The Van Gelder mansion in the Amazon jungle now lies in ruins, overtaken by the surrounding plants, but it was not so long ago that the house was the centre of a successful plantation. Klaas Van Gelder (Paul Cavanagh) lived there with his young wife, Dina (Barbara Payton), and the manager, Barney Chavez (Raymond Burr), but it was not a happy relationship. Barney and Dina were secretly in love, and Klaas obsessively jealous, so it's no surprise that when they settle down for an evening meal with the local doctor, Viet (Tom Conway), Klaas demands that Barney pack his bags and leave for good. Seething with rage, Barney can only comply, but later that night he confronts Klaas outside, which proves to be a fateful meeting...
Ah, woman. Such infinite mystery! Why would they want to go out with a gorilla when there are plenty of perfectly decent fellows around? That's the question vexing Klaas in this early fifties throwback to the jungle horrors of the nineteen-forties, scripted by the director Curt Siodmak. It doesn't vex him for long, however, as no sooner as he's given Barney a piece of his mind than a minor punch-up erupts and he is knocked to the ground, right into he path of a slow-moving snake which leisurely slithers up and bites him, poisoning the elderly plantation owner to death. And the brutish Barney does nothing to stop this horror from occurring, making it tantamount to murder.
Bride of the Gorilla must have looked pretty creaky and dated when it was first released, and time has done it no favours. Through a convoluted plot development, the "murder" was witnessed by a wizened crone lurking in the bushes, and she exacts a terrible revenge, as much for Barney's rejection of his native girlfriend as anything else. So she mixes up a potion to make Barney think he's a gorilla, as you would - it's so much more sensible than going to the police, here led by Commissioner Taro (Lon Chaney jr). How she got the idea for that I don't know, as there are, as far as I'm aware, no gorillas in the Amazon; perhaps she settles down with the Discovery Channel of an evening.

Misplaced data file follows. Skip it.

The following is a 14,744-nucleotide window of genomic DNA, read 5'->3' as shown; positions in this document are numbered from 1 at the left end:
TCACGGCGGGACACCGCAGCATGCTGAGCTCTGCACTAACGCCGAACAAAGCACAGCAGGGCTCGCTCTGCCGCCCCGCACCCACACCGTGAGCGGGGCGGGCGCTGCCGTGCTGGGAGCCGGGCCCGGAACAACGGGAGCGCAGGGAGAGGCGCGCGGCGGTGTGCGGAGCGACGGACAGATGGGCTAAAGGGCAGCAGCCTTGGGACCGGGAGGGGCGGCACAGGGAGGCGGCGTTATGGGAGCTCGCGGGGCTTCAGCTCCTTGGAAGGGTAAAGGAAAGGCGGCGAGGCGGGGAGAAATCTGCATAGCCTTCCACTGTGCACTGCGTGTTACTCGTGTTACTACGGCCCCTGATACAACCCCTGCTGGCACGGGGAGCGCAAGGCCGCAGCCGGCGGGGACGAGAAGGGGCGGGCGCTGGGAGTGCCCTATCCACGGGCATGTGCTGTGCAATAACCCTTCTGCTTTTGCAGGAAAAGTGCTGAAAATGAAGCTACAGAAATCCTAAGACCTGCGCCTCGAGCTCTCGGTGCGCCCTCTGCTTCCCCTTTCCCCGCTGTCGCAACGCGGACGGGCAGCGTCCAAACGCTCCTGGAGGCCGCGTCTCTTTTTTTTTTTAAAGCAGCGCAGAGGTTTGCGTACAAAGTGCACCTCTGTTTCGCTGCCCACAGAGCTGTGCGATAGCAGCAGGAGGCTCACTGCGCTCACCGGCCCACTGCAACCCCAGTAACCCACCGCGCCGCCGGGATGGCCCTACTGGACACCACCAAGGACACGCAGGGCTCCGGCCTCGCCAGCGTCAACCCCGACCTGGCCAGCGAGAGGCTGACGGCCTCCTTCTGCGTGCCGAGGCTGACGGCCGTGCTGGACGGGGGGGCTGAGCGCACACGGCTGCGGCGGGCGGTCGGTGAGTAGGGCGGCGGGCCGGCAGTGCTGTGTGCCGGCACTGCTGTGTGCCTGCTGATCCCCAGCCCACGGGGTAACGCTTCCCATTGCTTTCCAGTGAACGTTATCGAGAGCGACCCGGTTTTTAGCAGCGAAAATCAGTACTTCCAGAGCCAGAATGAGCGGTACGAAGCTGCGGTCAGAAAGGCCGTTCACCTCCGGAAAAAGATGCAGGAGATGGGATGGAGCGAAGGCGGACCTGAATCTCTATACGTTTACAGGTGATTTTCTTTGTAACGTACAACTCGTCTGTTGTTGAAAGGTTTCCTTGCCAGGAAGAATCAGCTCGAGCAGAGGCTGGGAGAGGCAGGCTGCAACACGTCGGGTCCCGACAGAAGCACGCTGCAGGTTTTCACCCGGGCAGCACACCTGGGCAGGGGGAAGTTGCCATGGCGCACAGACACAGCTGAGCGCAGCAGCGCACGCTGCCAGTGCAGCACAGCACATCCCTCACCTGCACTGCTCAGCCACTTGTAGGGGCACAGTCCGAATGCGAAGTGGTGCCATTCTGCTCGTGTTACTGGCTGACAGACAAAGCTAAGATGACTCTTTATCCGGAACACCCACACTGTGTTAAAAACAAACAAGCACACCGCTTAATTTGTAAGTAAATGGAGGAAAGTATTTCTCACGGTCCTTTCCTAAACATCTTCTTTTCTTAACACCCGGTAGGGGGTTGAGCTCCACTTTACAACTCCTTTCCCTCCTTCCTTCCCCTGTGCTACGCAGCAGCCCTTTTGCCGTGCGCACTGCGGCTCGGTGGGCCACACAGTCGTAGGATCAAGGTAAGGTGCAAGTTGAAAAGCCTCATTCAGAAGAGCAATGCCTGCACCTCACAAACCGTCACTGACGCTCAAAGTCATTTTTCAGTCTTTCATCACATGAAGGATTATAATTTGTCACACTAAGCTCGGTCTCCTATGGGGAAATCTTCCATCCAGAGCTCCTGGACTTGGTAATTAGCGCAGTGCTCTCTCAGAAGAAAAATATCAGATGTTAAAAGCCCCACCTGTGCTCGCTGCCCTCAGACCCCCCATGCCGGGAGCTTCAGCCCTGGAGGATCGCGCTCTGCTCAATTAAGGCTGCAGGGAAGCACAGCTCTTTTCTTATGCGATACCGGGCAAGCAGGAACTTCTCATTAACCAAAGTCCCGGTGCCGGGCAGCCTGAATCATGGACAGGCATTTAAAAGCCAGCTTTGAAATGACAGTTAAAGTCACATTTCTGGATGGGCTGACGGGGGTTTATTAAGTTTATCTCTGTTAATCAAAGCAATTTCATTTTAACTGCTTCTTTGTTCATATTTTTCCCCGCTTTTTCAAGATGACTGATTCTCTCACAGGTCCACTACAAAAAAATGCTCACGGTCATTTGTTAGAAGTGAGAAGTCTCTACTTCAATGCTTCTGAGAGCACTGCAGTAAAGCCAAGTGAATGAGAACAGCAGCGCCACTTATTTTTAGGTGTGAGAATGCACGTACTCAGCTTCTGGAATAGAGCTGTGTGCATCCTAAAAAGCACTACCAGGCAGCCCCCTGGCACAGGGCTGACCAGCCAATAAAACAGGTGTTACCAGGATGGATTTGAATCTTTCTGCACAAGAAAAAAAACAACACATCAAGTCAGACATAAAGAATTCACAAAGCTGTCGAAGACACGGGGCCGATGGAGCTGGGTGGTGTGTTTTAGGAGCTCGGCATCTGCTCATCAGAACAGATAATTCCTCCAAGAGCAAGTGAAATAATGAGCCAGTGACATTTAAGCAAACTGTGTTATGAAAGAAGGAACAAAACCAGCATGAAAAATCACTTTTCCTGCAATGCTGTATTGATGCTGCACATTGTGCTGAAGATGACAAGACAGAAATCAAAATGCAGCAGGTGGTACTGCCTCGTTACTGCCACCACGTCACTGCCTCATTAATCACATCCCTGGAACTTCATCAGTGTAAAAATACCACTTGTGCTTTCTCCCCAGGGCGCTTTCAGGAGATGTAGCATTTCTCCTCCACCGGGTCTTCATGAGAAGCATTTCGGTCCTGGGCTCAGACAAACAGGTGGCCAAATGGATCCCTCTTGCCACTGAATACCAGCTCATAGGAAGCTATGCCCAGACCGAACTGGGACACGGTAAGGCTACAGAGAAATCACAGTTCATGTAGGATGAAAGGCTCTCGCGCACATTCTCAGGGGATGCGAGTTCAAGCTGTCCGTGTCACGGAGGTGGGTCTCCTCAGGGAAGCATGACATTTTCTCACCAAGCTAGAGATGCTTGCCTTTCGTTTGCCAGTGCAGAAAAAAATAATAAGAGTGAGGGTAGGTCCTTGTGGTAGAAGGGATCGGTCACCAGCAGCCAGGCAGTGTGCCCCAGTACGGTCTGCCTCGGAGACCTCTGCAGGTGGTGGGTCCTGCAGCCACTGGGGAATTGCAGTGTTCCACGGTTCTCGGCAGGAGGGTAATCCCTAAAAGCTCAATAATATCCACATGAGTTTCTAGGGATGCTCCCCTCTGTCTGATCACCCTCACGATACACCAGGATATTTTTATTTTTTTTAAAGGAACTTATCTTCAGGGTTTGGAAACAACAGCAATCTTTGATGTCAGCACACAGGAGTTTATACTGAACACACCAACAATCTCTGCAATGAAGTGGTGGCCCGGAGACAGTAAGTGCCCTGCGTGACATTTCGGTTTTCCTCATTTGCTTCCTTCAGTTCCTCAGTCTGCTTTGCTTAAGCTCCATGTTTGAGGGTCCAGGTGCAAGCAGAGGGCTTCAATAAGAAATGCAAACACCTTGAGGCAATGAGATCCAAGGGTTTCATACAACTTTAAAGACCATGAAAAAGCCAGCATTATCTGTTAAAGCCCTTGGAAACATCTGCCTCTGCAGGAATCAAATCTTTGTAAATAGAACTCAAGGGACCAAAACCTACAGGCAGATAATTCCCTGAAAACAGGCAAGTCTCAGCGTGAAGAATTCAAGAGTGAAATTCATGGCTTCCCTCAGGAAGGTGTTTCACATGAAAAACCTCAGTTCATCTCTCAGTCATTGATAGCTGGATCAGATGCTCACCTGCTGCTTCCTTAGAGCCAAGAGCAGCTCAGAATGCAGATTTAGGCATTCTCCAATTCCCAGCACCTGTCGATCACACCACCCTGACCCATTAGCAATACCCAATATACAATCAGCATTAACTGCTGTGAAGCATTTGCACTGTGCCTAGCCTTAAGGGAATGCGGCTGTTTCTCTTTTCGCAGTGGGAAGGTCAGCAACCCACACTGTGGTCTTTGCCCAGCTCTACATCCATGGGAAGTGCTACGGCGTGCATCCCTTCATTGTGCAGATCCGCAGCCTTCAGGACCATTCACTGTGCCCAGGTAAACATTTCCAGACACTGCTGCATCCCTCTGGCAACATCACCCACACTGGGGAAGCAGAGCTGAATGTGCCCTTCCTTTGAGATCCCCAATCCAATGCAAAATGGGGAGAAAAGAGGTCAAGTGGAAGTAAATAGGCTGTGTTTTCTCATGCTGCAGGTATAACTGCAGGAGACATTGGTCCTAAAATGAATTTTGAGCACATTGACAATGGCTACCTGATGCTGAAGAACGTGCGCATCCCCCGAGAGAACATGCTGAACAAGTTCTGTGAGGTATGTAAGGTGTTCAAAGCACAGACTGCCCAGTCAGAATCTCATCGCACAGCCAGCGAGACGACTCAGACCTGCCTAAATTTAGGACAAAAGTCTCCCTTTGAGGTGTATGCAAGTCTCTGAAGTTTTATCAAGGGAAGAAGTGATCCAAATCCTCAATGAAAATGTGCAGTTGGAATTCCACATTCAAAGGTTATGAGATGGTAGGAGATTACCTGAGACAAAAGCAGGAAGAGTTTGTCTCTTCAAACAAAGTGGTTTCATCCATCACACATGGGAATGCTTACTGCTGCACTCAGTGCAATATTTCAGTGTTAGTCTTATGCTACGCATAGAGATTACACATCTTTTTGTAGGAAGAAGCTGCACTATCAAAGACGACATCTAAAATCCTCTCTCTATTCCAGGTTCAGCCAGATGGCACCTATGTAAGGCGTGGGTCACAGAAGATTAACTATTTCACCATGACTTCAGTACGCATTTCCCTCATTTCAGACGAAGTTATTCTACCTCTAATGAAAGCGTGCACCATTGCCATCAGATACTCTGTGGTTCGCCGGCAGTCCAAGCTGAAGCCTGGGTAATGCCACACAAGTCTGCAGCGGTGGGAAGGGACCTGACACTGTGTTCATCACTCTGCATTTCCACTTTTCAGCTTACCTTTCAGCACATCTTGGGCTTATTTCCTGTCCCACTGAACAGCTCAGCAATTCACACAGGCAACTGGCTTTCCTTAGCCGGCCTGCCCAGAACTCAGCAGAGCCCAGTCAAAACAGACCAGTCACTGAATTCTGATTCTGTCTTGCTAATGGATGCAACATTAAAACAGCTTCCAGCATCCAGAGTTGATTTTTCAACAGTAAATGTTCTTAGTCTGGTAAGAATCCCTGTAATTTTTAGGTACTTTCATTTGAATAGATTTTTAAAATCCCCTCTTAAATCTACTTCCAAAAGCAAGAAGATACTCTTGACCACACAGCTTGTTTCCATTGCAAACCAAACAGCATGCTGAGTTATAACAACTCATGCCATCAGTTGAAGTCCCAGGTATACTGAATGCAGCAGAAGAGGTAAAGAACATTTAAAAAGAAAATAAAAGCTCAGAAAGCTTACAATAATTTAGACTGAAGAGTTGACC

Anyway, by slipping the potion into his drink, she sets her obscurely thought out plan into action. But is Barney really turning into a great ape or not? The film keeps you guessing - or isn't too sure itself - as he wanders off into the jungle all alone, envisions his hands growing gorilla-like, and disappears for hours on end only to return looking unkempt. Obviously, the psychology of the film would have you believe that his animal instincts, which he was close to before, are taking over and his lusts have driven him to a beast's outlook on life. Meanwhile, Dina grows concerned as she signs the plantation away to him when they get swiftly married (Klaas is barely cold!), but she doesn't get a noticeable amount else to do.
If you're expecting a full hour jam-packed with man in a gorilla suit action, then you'll be disappointed, nobody gets thrown about the wobbly jungle set by a crazed ape. Siodmak was the screenwriter of another, better known (and better) Lon Chaney jr horror: The Wolf Man, and comparisons here show Bride of the Gorilla up for the poorly constructed shambles it is. It would be all right if there was more suspense, but all we see of the ape are brief glimpses - Burr looks at his reflection in a mirror and is aghast to meet the gaze of his hairy alter ego (a Burrilla?) - and the camp appeal of a character under such delusions is limited when everything is taken so ponderously seriously. A ridiculous film for sure, but it never hits the adequate heights of delirium and is, in the end, largely morose and uninteresting. He roams the jungle - so what? Music by Raoul Kraushaar.